Aces on Bridge — Daily Columns

The Aces on Bridge: Monday, December 12th, 2011

Too late, too late! Ye cannot enter now.

Alfred Lord Tennyson

West North
Both ♠ 6
 K 6 5
 K Q J 10 9 4
♣ 7 5 2
West East
♠ 9 7 5
 J 10 9 8
 8 7 3
♣ A Q 8
♠ A 10 8 2
 4 3 2
 A 5 2
♣ 6 4 3
♠ K Q J 4 3
 A Q 7
♣ K J 10 9
South West North East
Pass Pass Pass
1♠ Pass 2 Pass
3♣ Pass 3 Pass
3 NT All pass    


When a contract seems simple, check for possible pitfalls, and if they exist, take evasive action. Today's deal from a recent junior trials sees South not getting the point until too late.

Given that this was a junior event, North’s initial pass seems surprising, but he did not have a two-diamond pre-empt available. In any event, the best contract of three no-trump was reached easily enough.

West led the heart jack, which South won with the queen. It seems as if South has an easy passage, with just three aces to lose, and possibly the club queen as well. So declarer set about establishing the diamonds. East took the ace and returned another heart, which declarer won in dummy, in order to continue cashing diamonds.

What South had failed to take into account were the five discards he needed to make from hand. He pitched three spades and two clubs, but when he led dummy’s spade, East nipped in smartly with the ace to return a club through South’s now doubleton king-jack. The defense collected three club tricks, in addition to the aces in the two pointed suits: one down.

Declarer should have countered this possibility by establishing a spade winner at trick two. If a defender takes the ace immediately and returns a heart — as good as anything — South wins in hand and cashes one spade before setting about dislodging the diamond ace.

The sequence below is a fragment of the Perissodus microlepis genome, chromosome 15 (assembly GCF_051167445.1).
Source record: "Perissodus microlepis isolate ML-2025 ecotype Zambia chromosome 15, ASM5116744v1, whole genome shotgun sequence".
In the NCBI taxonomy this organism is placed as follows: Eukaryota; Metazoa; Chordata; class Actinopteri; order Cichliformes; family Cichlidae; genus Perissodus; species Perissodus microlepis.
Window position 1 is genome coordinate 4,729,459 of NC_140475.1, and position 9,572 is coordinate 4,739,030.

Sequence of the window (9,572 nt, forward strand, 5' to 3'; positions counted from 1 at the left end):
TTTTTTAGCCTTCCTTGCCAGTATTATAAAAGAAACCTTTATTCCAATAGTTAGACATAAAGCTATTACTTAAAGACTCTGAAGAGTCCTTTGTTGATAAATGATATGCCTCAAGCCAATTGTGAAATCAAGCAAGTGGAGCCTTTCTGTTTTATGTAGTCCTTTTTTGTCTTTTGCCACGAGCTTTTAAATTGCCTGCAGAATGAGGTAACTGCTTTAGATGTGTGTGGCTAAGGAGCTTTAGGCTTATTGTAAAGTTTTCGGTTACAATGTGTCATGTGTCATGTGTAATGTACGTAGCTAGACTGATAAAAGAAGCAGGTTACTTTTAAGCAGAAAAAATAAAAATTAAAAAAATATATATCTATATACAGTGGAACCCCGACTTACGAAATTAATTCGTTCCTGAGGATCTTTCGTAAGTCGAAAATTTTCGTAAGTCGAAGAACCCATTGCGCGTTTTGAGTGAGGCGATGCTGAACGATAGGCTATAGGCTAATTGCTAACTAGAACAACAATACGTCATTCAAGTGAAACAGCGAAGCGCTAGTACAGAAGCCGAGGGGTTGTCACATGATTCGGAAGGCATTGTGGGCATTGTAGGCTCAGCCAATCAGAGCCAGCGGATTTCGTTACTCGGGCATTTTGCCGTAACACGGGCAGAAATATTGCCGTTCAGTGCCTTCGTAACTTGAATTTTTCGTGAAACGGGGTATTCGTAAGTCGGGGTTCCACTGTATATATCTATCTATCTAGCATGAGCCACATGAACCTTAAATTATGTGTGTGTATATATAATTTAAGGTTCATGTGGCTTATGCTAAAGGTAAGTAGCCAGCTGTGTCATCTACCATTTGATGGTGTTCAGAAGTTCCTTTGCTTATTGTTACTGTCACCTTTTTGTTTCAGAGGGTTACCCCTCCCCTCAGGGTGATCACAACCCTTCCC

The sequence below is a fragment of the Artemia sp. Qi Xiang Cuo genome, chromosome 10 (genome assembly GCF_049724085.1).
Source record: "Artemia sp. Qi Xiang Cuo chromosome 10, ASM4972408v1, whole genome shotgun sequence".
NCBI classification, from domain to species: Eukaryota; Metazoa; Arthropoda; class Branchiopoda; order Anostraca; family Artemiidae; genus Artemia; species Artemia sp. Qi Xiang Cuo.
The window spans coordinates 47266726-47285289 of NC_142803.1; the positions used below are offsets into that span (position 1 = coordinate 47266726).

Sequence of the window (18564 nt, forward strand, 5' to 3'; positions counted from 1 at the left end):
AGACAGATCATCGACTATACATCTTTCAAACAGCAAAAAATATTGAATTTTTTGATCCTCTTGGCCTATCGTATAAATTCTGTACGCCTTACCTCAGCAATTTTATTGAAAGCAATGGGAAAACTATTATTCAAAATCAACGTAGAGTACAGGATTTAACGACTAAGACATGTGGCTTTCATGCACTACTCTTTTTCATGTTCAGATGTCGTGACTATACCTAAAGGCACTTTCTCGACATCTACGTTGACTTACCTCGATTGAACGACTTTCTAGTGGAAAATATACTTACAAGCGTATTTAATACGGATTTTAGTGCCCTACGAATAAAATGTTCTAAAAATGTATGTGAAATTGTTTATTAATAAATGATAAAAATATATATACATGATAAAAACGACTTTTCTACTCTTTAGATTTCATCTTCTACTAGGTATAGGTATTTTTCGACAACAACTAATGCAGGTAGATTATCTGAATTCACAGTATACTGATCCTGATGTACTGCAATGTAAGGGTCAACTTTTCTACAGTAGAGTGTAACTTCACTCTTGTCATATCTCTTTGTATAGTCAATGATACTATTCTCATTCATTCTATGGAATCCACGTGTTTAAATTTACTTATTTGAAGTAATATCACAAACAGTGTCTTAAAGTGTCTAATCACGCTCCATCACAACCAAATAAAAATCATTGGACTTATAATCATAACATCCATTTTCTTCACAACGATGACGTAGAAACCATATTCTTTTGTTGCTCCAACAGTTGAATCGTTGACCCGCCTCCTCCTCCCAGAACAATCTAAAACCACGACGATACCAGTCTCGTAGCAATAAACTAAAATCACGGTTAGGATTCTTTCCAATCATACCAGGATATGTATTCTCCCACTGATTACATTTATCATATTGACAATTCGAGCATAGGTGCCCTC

Whatever happens now, the defenders cannot take more than their four top winners.

Before leading, you should check if dummy has promised club length. If not, the lead of a top club looks as good as anything. If dummy has guaranteed real clubs, then perhaps a heart will hit dummy's shortness. Any honor in partner's hand makes a heart lead relatively safe.


♠ Q 9 4
 J 9 6 4
 Q 5 4
♣ K Q 3
South West North East
1♣ Pass 1
Pass 1♠ Pass 2 NT
Pass 3 NT All pass  

For details of Bobby Wolff’s autobiography, The Lone Wolff, contact If you would like to contact Bobby Wolff, please leave a comment at this blog. Reproduced with permission of United Feature Syndicate, Inc., Copyright 2011. If you are interested in reprinting The Aces on Bridge column, contact


Jeff SDecember 26th, 2011 at 5:48 pm

I notice I can see the suits again today. Someone is on the ball – thank you!

Bobby WolffDecember 26th, 2011 at 7:41 pm

Hi Jeff S,

Thanks, I appreciate your kudos, but it should go directly to Bridge who did the correcting.

Let me call your attention to today’s hand and while simple enough, the proper handling of this sort of perceived problem makes winners out of notso.

At least to me, it is like wise ants putting food away for use in the winter, by realizing what will happen if care is not taken, and instead, impatience rules the day.

ALWAYS, as declarer and before committing, check and make sure the weather forecast guarantees smooth sailing.

jim2December 27th, 2011 at 2:55 pm

I also am now able to see the suits!


Merry Xmas!